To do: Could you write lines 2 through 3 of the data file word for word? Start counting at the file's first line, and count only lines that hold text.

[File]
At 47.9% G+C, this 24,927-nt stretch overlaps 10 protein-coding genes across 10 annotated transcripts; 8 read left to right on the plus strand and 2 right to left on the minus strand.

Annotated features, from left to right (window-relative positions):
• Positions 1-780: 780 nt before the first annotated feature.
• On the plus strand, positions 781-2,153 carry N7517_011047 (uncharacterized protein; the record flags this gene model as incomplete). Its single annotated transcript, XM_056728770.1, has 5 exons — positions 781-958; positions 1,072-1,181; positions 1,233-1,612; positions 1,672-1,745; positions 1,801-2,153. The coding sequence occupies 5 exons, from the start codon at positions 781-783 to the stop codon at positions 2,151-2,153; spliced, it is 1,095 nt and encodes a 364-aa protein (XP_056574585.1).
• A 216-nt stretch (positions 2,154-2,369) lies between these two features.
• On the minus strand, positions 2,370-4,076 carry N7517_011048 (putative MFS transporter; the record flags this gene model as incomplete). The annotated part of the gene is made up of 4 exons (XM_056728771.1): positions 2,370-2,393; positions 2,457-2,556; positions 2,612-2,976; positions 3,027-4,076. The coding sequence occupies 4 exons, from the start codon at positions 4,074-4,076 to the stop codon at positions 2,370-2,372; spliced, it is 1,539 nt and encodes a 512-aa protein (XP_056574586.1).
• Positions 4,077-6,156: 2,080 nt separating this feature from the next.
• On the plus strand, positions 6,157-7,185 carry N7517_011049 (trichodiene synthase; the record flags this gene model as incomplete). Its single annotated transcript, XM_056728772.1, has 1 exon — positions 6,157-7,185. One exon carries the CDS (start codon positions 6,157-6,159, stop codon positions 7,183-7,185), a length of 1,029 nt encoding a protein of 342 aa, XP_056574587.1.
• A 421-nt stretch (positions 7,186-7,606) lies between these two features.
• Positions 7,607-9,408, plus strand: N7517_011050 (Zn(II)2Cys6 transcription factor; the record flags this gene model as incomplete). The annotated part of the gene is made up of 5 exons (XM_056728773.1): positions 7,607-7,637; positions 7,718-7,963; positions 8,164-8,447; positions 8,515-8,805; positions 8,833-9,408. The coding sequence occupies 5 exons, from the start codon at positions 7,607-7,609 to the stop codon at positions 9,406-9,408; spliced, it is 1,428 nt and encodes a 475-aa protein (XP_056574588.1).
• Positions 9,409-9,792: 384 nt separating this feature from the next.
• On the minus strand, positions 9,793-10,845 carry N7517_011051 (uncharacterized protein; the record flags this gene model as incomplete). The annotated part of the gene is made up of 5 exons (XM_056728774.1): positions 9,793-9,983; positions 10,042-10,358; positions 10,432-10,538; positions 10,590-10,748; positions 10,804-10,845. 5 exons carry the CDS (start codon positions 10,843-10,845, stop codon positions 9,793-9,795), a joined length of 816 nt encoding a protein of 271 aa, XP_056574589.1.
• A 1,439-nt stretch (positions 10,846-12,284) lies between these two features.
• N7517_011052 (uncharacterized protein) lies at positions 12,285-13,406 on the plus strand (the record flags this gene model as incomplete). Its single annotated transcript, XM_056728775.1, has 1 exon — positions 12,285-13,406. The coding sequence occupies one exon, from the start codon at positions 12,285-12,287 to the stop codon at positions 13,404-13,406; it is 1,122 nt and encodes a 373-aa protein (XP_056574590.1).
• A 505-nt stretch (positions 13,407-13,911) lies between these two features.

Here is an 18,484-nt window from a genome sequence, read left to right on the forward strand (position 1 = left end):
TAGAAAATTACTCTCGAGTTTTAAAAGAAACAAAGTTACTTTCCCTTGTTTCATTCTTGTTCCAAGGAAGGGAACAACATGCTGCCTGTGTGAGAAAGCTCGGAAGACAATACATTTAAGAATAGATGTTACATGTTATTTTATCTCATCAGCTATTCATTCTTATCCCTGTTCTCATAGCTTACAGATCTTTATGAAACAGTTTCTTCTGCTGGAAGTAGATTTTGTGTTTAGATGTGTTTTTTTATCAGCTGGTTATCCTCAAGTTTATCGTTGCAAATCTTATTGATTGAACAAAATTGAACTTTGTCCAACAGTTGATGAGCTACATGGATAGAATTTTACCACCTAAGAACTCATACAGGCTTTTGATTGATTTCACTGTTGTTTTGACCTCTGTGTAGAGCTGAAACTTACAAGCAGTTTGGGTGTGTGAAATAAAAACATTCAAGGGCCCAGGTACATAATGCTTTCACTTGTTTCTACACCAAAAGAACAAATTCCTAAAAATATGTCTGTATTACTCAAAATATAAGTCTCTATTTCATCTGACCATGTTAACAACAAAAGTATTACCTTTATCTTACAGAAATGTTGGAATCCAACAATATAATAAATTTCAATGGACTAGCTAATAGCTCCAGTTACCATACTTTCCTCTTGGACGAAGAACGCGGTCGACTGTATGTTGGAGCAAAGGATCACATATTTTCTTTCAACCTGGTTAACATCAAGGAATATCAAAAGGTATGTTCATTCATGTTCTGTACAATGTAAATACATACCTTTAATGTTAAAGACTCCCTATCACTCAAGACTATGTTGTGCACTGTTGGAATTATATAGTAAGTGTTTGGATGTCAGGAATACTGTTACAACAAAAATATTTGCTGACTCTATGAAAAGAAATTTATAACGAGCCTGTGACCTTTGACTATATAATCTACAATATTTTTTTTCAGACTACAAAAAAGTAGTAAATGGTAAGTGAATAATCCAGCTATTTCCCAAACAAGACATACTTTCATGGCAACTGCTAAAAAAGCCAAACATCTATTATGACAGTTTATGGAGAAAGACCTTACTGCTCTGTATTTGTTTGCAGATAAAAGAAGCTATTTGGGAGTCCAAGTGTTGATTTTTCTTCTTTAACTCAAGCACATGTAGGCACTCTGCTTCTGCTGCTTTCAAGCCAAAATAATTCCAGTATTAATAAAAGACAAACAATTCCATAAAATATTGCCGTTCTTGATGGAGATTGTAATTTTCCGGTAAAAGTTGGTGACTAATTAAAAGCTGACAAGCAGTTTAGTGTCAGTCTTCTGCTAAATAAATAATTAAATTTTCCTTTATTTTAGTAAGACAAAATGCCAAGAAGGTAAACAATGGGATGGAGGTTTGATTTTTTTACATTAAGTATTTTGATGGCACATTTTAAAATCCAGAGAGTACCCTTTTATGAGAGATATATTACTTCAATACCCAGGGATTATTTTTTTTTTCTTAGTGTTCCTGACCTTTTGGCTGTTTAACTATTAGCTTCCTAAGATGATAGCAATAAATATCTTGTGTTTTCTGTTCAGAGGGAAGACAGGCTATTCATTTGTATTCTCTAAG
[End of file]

Annotated features, from left to right (window-relative positions):
• Positions 1-780: 780 nt before the first annotated feature.